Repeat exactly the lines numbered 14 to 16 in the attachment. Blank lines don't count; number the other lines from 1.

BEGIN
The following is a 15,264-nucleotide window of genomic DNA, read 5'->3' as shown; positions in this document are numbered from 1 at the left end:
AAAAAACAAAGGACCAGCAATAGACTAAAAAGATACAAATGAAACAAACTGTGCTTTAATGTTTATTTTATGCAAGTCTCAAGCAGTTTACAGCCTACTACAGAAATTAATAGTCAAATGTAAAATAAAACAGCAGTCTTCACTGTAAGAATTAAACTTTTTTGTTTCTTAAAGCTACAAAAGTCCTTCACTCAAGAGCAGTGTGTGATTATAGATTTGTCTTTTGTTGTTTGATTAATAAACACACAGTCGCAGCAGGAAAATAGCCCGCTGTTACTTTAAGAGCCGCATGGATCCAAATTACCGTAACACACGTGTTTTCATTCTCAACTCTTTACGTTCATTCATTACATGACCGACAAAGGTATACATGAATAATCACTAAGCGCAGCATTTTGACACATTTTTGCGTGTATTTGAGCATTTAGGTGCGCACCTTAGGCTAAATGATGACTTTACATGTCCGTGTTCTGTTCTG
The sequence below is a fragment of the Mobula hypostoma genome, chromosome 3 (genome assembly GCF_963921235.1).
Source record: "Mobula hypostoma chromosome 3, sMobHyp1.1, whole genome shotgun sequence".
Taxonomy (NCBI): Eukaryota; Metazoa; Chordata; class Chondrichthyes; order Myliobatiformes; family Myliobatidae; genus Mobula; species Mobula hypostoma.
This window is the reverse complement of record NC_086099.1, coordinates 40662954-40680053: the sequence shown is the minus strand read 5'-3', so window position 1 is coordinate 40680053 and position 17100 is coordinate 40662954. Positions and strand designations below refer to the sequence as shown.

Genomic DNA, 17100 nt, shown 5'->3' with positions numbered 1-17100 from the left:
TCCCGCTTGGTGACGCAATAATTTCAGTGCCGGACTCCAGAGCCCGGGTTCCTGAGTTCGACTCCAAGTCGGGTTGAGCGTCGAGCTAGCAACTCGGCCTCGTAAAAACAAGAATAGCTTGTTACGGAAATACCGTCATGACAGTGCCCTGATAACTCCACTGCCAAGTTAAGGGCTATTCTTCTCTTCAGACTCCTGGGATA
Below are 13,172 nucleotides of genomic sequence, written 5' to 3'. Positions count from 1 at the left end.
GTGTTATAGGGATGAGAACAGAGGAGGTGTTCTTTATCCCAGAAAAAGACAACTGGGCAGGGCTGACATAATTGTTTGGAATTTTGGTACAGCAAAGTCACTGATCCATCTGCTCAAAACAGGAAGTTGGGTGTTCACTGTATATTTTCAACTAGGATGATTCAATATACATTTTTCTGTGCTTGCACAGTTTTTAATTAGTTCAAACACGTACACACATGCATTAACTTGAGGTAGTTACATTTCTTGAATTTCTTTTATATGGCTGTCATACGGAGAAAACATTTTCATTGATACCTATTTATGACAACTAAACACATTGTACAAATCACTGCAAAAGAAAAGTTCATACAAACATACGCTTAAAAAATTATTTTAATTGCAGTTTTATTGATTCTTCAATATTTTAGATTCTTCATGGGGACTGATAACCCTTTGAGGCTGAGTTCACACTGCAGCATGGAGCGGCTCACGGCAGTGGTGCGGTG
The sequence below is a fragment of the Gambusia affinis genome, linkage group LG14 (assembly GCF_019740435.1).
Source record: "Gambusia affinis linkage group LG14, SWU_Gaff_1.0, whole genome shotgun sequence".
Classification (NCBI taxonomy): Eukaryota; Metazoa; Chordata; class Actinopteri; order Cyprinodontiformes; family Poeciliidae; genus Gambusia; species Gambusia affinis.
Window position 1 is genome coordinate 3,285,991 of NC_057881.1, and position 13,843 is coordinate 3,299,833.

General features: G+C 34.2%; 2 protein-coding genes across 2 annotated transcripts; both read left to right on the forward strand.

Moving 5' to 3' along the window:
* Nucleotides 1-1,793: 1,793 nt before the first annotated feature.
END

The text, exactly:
Window position 1 is genome coordinate 3,285,991 of NC_057881.1, and position 13,843 is coordinate 3,299,833.

General features: G+C 34.2%; 2 protein-coding genes across 2 annotated transcripts; both read left to right on the forward strand.

Moving 5' to 3' along the window: